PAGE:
About a half-hour later, the council is ready to take action with more inaction, and make a decision to wait, yet they still have one senior speaker (Mike Barber) who hasn’t been heard, and you can hear Mayor George Pradel say, “Do we want to hear the last speaker?”, then a long pause, and finally they decide to give Mr. Barber his three minutes to speak.

Are you kidding me. Mr. Barber has been sitting there for over five hours waiting to be heard for three minutes, and the mayor, who is a senior citizen himself and a former ‘Officer Friendly’ asks that question. That doesn’t seem very friendly.

The winner for the night for being the most insensitive and and flat-out rudest councilman is Bob Fieseler again. Watch and listen as Ramon Nayer respectfully addresses the council and stays within his allotted 3-minute time period:

Fieseler’s “We don’t represent you” which is code for “I don’t care about you” is the reason Fieseler’s fan base has dwindled to the number of digits on your hands minus your thumbs. Ramon handled Fieseler respectfully, assertively, and with ease, as Fieseler backed off.

Finally, watch and listen as councilman Fieseler gets ‘called out’ by speaker Win Wehrli for his rude comments toward Ramon Nayer.

Congratulations to Mr. Win Wehrli for doing right thing in front of the dais. Now if only we could say that about the Wehrli sitting at the dais.

Aug 212014

There has been quit a bit of controversy regarding the Naperville bar scene in the downtown area.  While the Naperville city council limits the number of hot dog vendors in the area, the number of liquor licenses seems to be almost unlimited.  Apparently, the city council was more focused on Naperville’s nitrate consumption rather than alcohol consumption.

There have been some ideas proposed to solve this problem.  Some of these ideas include, but are not limited to:

  • Rolling back the hours of service (this only moves the problem to an earlier time in the night)
  • Inventing an app to scan ID’s and to document drinking habits (this just sets up the city’s attorney having many billable hours with all of the privacy lawsuits)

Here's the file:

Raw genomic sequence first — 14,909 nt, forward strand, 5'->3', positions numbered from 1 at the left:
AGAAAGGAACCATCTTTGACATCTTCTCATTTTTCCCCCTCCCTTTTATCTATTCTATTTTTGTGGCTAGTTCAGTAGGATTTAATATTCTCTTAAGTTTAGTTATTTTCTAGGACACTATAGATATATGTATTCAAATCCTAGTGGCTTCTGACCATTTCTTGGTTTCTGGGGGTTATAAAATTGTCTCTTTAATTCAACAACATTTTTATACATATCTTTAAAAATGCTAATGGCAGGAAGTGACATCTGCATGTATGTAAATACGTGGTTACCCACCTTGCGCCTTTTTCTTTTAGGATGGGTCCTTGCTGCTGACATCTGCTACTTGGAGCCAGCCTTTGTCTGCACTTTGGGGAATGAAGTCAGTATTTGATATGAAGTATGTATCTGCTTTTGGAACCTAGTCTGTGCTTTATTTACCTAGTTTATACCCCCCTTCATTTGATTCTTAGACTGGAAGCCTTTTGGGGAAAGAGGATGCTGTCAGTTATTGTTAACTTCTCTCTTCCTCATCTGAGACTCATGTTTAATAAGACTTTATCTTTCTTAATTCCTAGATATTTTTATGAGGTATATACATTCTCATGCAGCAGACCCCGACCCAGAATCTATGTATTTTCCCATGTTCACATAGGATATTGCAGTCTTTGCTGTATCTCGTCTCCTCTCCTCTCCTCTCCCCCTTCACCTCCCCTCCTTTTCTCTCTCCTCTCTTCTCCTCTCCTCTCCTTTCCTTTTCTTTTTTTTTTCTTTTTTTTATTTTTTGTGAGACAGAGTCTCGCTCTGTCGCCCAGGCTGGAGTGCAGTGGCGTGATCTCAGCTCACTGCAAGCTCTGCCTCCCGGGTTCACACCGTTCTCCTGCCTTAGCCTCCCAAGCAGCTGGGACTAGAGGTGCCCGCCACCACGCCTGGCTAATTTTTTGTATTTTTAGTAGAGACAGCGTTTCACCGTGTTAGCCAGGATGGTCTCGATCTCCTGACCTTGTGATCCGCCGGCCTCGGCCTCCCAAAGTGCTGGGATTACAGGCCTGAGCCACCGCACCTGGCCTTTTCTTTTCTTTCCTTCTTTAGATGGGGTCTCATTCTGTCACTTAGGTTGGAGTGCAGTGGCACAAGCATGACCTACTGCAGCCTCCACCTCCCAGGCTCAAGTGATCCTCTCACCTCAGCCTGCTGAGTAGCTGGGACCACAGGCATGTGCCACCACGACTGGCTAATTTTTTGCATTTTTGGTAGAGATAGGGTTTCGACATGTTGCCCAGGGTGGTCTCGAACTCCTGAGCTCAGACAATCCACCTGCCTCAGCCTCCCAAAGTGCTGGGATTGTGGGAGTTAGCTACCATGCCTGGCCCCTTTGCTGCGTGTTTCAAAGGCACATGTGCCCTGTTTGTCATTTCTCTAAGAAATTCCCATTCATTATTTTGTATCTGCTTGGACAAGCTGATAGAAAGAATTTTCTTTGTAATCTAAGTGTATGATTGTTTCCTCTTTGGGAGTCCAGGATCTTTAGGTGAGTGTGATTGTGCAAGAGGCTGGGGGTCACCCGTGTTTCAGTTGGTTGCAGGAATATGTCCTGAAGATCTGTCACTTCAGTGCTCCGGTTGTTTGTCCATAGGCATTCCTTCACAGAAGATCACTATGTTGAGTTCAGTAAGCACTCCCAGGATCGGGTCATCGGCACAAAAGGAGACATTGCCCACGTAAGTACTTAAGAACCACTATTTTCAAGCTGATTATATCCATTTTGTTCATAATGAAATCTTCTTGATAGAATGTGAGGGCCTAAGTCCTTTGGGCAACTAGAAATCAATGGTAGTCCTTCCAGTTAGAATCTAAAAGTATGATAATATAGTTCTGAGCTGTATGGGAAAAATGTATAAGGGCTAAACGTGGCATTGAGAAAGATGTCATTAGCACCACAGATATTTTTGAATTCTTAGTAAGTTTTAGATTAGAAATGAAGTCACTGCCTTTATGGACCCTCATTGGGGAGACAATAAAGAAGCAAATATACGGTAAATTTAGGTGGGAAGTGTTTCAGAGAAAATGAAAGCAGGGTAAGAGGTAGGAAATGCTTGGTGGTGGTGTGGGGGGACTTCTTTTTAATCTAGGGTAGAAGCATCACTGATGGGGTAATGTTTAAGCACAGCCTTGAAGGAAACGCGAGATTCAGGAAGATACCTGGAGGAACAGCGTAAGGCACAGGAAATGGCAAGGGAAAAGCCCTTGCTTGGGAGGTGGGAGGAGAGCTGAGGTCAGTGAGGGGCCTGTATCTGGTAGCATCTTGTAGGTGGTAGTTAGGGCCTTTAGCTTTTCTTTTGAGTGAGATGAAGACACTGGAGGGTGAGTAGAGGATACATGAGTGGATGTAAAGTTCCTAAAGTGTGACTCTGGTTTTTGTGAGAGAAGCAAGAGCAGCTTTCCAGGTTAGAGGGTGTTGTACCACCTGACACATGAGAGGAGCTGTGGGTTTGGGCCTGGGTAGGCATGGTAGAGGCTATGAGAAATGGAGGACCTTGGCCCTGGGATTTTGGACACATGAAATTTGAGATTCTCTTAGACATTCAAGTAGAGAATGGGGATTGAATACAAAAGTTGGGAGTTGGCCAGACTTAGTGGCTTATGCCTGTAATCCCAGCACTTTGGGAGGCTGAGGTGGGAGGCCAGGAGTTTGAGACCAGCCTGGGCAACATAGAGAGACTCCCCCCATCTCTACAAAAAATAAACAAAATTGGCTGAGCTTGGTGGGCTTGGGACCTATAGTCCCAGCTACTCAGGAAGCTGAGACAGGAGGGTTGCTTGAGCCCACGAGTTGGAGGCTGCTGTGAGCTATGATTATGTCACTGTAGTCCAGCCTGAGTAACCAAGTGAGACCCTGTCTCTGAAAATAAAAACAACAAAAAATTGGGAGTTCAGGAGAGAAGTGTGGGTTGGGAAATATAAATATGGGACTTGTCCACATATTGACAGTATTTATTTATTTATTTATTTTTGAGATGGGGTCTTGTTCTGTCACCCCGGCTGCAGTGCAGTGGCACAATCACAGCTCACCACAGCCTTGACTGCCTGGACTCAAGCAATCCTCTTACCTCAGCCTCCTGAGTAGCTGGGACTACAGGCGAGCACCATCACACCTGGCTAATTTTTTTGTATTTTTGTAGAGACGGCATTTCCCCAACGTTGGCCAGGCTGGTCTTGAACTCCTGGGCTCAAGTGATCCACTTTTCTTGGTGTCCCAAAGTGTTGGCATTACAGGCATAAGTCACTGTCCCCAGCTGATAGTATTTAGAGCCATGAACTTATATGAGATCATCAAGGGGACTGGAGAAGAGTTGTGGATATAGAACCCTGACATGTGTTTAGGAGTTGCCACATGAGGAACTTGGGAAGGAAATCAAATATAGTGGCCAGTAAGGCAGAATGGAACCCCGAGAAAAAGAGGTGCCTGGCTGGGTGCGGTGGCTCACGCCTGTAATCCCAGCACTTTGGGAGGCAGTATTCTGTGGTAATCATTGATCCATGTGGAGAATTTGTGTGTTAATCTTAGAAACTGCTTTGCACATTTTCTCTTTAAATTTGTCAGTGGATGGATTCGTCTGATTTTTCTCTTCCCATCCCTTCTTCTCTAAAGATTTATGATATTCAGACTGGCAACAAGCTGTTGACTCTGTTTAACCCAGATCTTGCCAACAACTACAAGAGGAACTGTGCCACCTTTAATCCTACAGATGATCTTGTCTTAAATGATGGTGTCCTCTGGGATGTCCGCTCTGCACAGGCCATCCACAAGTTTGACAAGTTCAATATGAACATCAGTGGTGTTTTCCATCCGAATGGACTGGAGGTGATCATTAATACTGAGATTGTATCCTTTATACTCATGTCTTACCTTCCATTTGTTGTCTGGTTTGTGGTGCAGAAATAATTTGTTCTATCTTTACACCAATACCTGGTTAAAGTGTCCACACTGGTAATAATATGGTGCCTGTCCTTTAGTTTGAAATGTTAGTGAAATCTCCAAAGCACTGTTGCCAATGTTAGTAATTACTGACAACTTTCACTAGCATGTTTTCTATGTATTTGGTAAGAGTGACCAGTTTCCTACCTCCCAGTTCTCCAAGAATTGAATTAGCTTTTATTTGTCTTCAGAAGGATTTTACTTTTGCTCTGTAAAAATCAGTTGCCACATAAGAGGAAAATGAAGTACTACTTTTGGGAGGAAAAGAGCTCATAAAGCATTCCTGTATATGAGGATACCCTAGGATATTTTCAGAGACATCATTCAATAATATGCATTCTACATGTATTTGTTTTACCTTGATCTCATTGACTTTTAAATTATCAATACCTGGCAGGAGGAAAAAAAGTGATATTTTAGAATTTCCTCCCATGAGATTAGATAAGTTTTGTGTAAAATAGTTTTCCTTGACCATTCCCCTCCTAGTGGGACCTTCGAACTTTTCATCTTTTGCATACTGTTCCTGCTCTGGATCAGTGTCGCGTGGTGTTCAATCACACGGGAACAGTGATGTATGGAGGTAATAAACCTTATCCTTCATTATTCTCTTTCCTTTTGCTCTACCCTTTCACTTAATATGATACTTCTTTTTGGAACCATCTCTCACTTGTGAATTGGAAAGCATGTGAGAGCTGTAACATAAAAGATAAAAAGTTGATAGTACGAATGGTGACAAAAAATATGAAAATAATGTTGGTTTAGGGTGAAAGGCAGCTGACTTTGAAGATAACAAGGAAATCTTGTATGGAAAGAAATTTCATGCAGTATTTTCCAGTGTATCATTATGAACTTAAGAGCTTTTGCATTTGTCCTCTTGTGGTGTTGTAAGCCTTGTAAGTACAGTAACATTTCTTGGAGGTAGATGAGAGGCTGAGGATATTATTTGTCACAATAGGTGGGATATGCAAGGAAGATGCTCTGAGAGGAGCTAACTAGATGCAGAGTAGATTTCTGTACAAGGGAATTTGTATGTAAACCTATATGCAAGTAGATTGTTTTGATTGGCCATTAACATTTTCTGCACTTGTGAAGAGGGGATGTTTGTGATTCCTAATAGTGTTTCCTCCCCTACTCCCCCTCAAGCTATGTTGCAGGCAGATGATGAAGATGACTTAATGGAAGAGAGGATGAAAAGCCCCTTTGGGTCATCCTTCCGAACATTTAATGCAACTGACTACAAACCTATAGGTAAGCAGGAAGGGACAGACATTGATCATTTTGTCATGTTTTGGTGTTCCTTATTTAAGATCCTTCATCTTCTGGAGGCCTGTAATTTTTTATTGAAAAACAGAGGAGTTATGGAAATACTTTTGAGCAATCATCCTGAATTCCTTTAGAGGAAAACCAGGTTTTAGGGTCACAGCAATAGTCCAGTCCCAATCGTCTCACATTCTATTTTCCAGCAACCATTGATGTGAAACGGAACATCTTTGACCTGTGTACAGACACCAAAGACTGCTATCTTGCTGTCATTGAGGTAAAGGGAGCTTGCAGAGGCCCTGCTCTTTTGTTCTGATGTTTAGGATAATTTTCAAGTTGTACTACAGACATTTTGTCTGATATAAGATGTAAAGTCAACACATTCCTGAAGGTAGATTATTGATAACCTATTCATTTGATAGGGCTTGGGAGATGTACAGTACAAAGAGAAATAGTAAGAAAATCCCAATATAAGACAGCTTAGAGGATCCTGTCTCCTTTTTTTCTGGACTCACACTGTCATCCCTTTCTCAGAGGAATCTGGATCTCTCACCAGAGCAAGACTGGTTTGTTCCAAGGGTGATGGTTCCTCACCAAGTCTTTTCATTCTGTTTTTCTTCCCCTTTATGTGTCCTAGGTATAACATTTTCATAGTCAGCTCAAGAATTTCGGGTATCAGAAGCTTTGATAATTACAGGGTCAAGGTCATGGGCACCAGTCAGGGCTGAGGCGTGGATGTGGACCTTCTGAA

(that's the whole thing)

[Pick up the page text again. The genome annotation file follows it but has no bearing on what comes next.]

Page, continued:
• Raising the drinking age in Naperville to 30 (Only raises the fatality age of drivers from early 20’s to early 30’s)
  • Reduce the number of liquor licenses within a geographical area (they all must be renewed at some point and gradually reduce the number year after year)
  • A no entry policy within one-hour of closing
  • Increasing regulation of shots, none within one hour of closing, not announcing last call for shots, no solicitation for shots
  • Not allowing more than half-price off specials
  • Reducing maximum serving size of beer from 24 ounces to 20 ounces, and reducing serving size of distilled spirits from 3 ounces to 2 ounces
  • Increasing the late night permit fee from $200 to $1000.

The hard and sad truth is that this problem was addressed in 2009 by a small business owner who tried to start a designated driving service in Naperville. Frustratingly instead of embracing the concept of a designated driving service, Booze Crews Designated Driving LLC was (in not so many words) told to help people elsewhere.  The company was forced out of business yet the council still remembers the concept as during a city council meeting on April 1, 2014 councilman Fieseler gives the elevator speech while labeling the owner “aggrieved”.

The unfortunate thing is that the motto of Booze Crews Designated Driving service was “Saving Lives One Car At A Time”.  It’s too bad that big government stepped on the little guy and the Naperville City Council set the stage for the tragic car crash last month.  There is no guarantee that the DD service would have driven that car home safely that night, but at least it could have been an option.

I, on the other hand have a solution that has little chance for anyone to debate as it is already being practiced in Naperville.  During the annual Ribfest hosted by the Naperville Exchange Club (their motto is ‘It’s about the kids’) there is a three step process to get alcohol.

  1. The first step is to stand in a line to have your ID checked and once approved, the requester receives a wristband which allows for the ability to buy and consume alcohol.
  2. You must go to another tent to exchange money for “beverage” tickets.
  3. The third and final step is to stand in line and turn the “beverage” tickets into the “Volunteer/Bartender” for your beverage of choice.